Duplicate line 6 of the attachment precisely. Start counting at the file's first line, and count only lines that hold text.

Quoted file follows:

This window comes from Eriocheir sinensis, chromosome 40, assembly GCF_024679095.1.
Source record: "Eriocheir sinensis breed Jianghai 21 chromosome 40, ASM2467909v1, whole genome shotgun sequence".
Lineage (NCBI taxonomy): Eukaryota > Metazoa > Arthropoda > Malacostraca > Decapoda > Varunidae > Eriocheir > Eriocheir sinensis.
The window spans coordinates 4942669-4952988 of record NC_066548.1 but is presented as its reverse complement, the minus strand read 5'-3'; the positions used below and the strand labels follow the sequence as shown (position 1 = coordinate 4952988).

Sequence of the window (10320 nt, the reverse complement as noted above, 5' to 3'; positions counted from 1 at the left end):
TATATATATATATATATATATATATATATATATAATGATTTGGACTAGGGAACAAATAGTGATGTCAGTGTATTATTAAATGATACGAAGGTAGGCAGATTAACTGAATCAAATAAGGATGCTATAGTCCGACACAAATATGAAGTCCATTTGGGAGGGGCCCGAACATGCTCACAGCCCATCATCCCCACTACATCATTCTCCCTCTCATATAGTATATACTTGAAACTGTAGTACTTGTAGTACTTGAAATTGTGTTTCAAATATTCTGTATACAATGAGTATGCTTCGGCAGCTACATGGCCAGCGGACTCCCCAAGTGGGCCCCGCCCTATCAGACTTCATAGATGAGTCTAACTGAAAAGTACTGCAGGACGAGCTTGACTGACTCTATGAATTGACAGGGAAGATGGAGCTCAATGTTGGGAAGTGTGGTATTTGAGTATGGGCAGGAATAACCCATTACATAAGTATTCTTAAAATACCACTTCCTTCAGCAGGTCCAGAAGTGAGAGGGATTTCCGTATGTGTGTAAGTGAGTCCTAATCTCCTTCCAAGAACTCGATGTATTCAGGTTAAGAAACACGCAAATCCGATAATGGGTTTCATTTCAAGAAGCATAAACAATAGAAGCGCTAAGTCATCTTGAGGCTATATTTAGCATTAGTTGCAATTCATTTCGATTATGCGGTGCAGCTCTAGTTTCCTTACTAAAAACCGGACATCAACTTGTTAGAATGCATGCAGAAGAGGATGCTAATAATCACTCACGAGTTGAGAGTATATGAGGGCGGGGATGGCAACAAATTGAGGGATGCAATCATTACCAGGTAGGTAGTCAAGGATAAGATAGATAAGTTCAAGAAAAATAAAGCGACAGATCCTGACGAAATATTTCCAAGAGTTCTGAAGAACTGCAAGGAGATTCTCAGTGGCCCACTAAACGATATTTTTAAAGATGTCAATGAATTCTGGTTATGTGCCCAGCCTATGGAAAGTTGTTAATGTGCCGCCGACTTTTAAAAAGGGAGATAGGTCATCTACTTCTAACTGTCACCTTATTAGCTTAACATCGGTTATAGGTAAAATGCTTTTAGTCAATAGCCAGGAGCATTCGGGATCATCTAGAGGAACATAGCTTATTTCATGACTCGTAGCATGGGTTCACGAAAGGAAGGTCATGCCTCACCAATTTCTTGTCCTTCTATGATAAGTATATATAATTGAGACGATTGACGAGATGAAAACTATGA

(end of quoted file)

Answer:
TATATATATATATATATATATATATATATATATAATGATTTGGACTAGGGAACAAATAGTGATGTCAGTGTATTATTAAATGATACGAAGGTAGGCAGATTAACTGAATCAAATAAGGATGCTATAGTCCGACACAAATATGAAGTCCATTTGGGAGGGGCCCGAACATGCTCACAGCCCATCATCCCCACTACATCATTCTCCCTCTCATATAGTATATACTTGAAACTGTAGTACTTGTAGTACTTGAAATTGTGTTTCAAATATTCTGTATACAATGAGTATGCTTCGGCAGCTACATGGCCAGCGGACTCCCCAAGTGGGCCCCGCCCTATCAGACTTCATAGATGAGTCTAACTGAAAAGTACTGCAGGACGAGCTTGACTGACTCTATGAATTGACAGGGAAGATGGAGCTCAATGTTGGGAAGTGTGGTATTTGAGTATGGGCAGGAATAACCCATTACATAAGTATTCTTAAAATACCACTTCCTTCAGCAGGTCCAGAAGTGAGAGGGATTTCCGTATGTGTGTAAGTGAGTCCTAATCTCCTTCCAAGAACTCGATGTATTCAGGTTAAGAAACACGCAAATCCGATAATGGGTTTCATTTCAAGAAGCATAAACAATAGAAGCGCTAAGTCATCTTGAGGCTATATTTAGCATTAGTTGCAATTCATTTCGATTATGCGGTGCAGCTCTAGTTTCCTTACTAAAAACCGGACATCAACTTGTTAGAATGCATGCAGAAGAGGATGCTAATAATCACTCACGAGTTGAGAGTATATGAGGGCGGGGATGGCAACAAATTGAGGGATGCAATCATTACCAGGTAGGTAGTCAAGGATAAGATAGATAAGTTCAAGAAAAATAAAGCGACAGATCCTGACGAAATATTTCCAAGAGTTCTGAAGAACTGCAAGGAGATTCTCAGTGGCCCACTAAACGATATTTTTAAAGATGTCAATGAATTCTGGTTATGTGCCCAGCCTATGGAAAGTTGTTAATGTGCCGCCGACTTTTAAAAAGGGAGATAGGTCATCTACTTCTAACTGTCACCTTATTAGCTTAACATCGGTTATAGGTAAAATGCTTTTAGTCAATAGCCAGGAGCATTCGGGATCATCTAGAGGAACATAGCTTATTTCATGACTCGTAGCATGGGTTCACGAAAGGAAGGTCATGCCTCACCAATTTCTTGTCCTTCTATGATAAGTATATATAATTGAGACGATTGACGAGATGAAAACTATGA